I'm planning to open a personal bank account in Germany very soon and I need this clarified before I do that.

Some info:

  • I don't have German Citizenship
  • I do not live in Germany and I don't plan on living there
  • I will not be receiving any money from German Companies (for now at least) and I will not be performing any services or have any sort of activity in Germany besides having a bank account there
  • I plan to use the bank account for international transfers only

Do I have to pay any taxes in Germany?

I tried googling for the answer, but I couldn' find a clean answer anywhere. Besides that, are there any other things I should know about before opening a bank account in a foreign country?

3 Answers 3


No you won't.
Germany taxes income, not bank accounts. Note that this changes immediately when your bank account makes interest - you will owe taxes on this interest.

However, chances are you won't get a bank account. Without residency or income, typically the banks wouldn't give you an account. Feel free to try, though.

  • 1
    As long as you re an EU citizen you can open an online bank account with e-banks like Revolut and N26 in 10' from the comfort of your home.
    – Leon
    Commented Jul 11, 2019 at 6:56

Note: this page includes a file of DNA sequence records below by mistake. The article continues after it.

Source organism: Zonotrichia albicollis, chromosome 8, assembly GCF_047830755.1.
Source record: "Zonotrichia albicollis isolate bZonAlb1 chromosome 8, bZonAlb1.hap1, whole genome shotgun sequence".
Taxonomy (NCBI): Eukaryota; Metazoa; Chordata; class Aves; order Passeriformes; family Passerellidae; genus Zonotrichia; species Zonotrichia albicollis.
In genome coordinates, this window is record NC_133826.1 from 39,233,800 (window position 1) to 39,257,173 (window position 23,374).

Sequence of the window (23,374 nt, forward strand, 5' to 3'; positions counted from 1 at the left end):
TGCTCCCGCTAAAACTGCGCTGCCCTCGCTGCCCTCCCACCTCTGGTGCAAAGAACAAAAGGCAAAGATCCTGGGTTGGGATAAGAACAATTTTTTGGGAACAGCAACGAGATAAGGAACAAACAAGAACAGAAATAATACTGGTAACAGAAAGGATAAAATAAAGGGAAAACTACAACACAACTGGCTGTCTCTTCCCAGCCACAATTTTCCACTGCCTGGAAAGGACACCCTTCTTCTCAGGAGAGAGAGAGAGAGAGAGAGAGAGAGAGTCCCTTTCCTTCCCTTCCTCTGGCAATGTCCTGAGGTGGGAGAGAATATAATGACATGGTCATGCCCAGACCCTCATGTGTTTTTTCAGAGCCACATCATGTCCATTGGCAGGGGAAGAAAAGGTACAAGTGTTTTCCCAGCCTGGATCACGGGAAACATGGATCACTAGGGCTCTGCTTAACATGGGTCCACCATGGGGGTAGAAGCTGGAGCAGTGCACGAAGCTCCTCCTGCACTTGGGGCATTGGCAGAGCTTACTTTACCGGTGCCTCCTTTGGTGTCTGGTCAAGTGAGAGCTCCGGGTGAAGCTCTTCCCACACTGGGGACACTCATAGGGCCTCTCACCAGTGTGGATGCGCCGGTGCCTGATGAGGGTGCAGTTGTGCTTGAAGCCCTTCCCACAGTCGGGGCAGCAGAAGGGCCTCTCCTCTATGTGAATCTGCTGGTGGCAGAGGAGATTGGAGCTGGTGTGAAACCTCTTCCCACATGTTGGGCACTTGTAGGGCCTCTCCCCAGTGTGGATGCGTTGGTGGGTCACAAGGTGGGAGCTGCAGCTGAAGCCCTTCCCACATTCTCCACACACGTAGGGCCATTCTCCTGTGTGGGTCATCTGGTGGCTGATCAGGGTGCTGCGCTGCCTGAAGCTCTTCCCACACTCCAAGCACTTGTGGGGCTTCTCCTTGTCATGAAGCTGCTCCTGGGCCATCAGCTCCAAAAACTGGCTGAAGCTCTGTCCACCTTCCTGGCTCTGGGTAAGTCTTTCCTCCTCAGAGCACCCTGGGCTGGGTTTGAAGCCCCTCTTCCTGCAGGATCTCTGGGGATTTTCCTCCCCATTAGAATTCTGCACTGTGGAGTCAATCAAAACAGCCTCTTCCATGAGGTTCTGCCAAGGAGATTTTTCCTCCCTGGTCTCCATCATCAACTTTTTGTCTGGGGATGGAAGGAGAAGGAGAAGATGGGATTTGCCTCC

I can tell you by direct experience that you won't pay anything on German bank accounts in € currency that yields no interest. I live and work in Italy, and I have opened a German bank account (N26 Bank Gmbh). I have not paid 1 cent of taxes so far (2 years).

  • Without an EU related identification, I doubt OP able to open an account.
    – mootmoot
    Commented Jul 10, 2019 at 12:34
  • @mootmoot: why shouldn't they? It's not unusual for a business to provide bank accounts in different countries. It may be quite a bit of hassle to provide the required identification, and not every little bank around the corner will serve international custormers, but I seriously doubt that it is impossible. Commented Jul 10, 2019 at 15:38
  • @cbeleites The last things a German bank want to deal with is becoming money laundering playground.
    – mootmoot
    Commented Jul 10, 2019 at 16:01
  • @mootmoot: Meanwhile I've looked up regulations: banks are by law required to open at least a basic account (Basiskonto) for any consumer who is legally inside the EU (not: resides in Germany). AFAIK they can require you to fill in forms on paper and show up in person to "filter out" anyone who isn't really serious about the account. Commented Feb 29, 2020 at 15:26

No, you will not, UNLESS you receive income IN GERMANY FROM GERMANY - i.e. you own a property that you rent out. If that is not the case, not living in germany is enough to make it tax free. As non-german resident you are only liable in germany for taxes that occur on income that you generate in germany.

  • Income in Germany from Germany: such as interest from that bank account (should it ever happen again that banks pay interest). For now, no. Commented Feb 25, 2020 at 9:32
  • Or rental income, i.e. - if you spend some years in germany, buy a flat, then do not sell it but rent it out - that is income from germany in germany, and always taxed in germany, even if you are not german and not living in germany.
    – TomTom
    Commented Feb 25, 2020 at 10:12

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